Considered the founder of modern nursing, the “lady with the lamp” illuminated the path for all in her care, and countless people who’d become nurses in the years thereafter. Although Florence Nightingale passed away in 1910, I’m pretty confident that her signature spirit of empathy would’ve provided healing light for so many when the Spanish Flu pandemic hit less than a decade after her death.
How come I’m so confident in that, you ask? Well, because my son has been the direct benefactor of caring nurses who lead with light as well, especially as we’ve navigated the challenges of the Covid-19 pandemic over the past year. It has never been more clear to me that people who go into nursing share a genuine desire to support people through the darkest times – even times as dark as the ones we’ve been living through recently. Yes – here we are, over 100 years after Florence Nightingale’s presence helped countless humans, and we see her timeless spirit come to life daily through the team at my son’s residential center, Anderson Center for Autism.
Owen has lived at Anderson for eight years now. Any parent who’s made the painful decision to enroll a child with autism in a full-time residential center knows that trust is everything – trust in the organization, trust in the therapeutic and educational practices, trust in the safety protocols, and most importantly – trust in the people….. because we depend on them to light the way.
When Covid-19 hit, parents of those with special needs had to trust those caring for their loved ones in a whole new way. And finding any light was hard. Really hard. But we found it all around us, especially in the hearts of Owen’s nursing team.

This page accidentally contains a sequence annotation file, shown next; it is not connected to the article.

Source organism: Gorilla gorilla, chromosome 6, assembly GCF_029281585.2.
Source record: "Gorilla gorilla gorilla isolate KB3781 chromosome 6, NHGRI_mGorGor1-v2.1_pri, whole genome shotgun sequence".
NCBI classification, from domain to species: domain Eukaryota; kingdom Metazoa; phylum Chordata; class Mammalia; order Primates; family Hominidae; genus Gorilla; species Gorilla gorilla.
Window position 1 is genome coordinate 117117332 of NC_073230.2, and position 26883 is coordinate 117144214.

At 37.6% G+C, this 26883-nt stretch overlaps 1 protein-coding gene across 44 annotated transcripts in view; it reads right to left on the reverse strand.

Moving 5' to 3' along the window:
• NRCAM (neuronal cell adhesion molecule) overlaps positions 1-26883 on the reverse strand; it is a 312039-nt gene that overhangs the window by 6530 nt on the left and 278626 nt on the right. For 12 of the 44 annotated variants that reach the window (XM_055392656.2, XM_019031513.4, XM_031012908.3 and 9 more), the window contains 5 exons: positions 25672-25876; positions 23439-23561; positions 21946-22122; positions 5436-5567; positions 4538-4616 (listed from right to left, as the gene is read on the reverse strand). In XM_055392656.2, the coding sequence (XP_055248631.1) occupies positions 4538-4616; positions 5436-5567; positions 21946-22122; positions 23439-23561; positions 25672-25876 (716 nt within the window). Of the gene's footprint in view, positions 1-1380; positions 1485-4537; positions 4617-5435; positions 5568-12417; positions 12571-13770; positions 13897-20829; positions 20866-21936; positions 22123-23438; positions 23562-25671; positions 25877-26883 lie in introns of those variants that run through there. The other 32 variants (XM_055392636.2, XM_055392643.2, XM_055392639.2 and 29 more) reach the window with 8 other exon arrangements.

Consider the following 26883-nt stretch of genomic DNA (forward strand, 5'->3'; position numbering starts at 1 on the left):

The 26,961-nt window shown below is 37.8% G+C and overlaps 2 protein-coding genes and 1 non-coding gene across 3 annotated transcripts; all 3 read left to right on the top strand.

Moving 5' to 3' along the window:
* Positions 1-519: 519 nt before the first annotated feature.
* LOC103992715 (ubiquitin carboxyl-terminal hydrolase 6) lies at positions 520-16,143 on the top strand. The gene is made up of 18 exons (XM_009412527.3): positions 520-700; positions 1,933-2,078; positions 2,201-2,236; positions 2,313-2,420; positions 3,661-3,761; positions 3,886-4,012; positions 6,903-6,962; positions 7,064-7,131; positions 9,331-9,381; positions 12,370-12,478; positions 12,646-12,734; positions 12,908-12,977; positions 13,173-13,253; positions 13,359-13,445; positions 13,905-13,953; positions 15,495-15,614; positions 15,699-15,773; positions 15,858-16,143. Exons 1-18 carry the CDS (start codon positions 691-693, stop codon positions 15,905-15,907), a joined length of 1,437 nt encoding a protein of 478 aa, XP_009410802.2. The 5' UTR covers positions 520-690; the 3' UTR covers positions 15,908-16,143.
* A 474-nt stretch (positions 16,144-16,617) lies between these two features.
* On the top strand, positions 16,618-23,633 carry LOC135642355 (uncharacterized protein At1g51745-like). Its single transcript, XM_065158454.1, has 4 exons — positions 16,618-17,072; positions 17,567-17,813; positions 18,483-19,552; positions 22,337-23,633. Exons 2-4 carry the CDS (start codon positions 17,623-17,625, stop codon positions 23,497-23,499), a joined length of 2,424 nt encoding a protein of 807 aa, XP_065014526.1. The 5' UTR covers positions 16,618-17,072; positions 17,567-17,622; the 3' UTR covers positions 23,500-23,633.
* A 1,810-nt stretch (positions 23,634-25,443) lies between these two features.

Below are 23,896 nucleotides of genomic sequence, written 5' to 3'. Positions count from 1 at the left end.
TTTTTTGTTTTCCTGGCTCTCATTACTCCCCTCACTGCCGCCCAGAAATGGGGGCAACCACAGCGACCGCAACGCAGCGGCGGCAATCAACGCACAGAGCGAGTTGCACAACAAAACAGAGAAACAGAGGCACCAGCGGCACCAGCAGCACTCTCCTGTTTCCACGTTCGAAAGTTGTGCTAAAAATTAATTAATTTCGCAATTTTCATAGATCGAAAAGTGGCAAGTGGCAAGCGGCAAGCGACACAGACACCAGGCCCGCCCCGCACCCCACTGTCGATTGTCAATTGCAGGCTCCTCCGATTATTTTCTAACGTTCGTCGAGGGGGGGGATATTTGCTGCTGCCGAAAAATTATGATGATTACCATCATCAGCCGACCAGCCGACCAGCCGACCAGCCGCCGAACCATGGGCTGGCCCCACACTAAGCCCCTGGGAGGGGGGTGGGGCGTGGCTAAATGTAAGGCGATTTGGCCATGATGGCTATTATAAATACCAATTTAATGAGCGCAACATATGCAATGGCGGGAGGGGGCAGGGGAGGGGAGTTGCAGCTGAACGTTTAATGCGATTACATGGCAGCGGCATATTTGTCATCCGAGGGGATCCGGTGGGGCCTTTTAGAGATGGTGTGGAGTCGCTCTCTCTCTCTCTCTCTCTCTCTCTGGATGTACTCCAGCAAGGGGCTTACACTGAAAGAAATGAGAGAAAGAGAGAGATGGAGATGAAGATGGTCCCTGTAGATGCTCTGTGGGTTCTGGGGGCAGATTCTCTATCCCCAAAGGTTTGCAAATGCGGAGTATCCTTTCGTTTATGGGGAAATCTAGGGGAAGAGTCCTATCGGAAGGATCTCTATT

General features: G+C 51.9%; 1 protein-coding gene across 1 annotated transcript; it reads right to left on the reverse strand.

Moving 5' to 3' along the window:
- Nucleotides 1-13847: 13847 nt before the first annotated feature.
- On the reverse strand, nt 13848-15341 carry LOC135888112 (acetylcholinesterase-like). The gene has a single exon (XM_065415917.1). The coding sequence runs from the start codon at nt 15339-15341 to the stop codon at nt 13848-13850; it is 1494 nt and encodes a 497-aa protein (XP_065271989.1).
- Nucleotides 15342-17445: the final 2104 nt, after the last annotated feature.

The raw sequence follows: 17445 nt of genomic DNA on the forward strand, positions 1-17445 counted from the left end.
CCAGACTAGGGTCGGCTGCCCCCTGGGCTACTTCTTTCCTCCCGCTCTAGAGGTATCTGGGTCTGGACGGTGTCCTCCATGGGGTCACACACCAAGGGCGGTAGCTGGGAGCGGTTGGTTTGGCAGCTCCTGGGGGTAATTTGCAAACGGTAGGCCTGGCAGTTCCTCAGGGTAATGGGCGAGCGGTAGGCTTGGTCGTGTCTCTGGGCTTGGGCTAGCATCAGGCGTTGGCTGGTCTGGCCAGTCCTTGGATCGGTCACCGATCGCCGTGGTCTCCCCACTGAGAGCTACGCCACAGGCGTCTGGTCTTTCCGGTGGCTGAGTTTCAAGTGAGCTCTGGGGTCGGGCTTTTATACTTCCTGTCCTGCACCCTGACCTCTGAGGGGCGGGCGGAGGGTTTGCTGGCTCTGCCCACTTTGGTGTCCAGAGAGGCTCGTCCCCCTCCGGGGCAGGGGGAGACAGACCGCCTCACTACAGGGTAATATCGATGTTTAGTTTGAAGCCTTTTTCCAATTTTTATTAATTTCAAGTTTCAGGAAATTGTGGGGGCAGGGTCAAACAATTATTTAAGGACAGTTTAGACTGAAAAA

While the word ‘unprecedented’ has certainly become a bit overused and cliche at this point, there’s no other way to describe what we’ve seen from our healthcare professionals. They had to organize all kinds of guidelines and protocols while learning about a novel, highly contagious, and deadly illness. They did all of this while simultaneously brightening the lives of all whom they serve, despite the ominous skies that hovered overhead.
I caught up with Gina Williamson, Director of Health and Related Services at Anderson, who reflected: “I had been keeping an eye on Covid-19 before it came to the U.S., and was, of course fearful – wondering, what will we do? I realized we had to step up to the plate and get ready for it when I learned that there were cases in nearby Westchester County, New York. So we did. Our team did what all nurses had to do; we researched, learned about the illness and how it presents, and worked together. We assessed protocols and activated them. We implemented all kinds of practices to ensure cleanliness and to figure out how we’d care for anyone at Anderson who might become infected.”
She continued, “We had to ensure we had enough swabs in our possession. We had to assess what our testing capacity looked like. We had to figure out how we’d rule out other illnesses to determine if Covid was a possibility. And we had to consider this all in context of the fact that many of our residents and students with autism struggle to communicate. They don’t all have the ability to articulate what they’re feeling – so we don’t always know for sure what the symptoms are. Autism, and other disabilities, add another set of challenges to an already difficult situation.”
I consider a day in the life of Gina and her team, and I’m in awe. They had to get mask-wearing practices underway while they were also building their own infrastructure for the pandemic. They were training fellow staff, communicating with the health department and community partners, and trying to give parents, residents, and students much-needed peace of mind. All while likely worrying about their own health and making extraordinary sacrifices to safeguard the well-being of others.
But they did it. With warmth. With kindness. With exceptional skill. With a shared commitment to Anderson’s mission of “optimizing the quality of life for people with autism.” Even amid a global health crisis full of fear and anxiety, they were just like the lady with the lamp, Florence Nightingale, illuminating the path for everyone.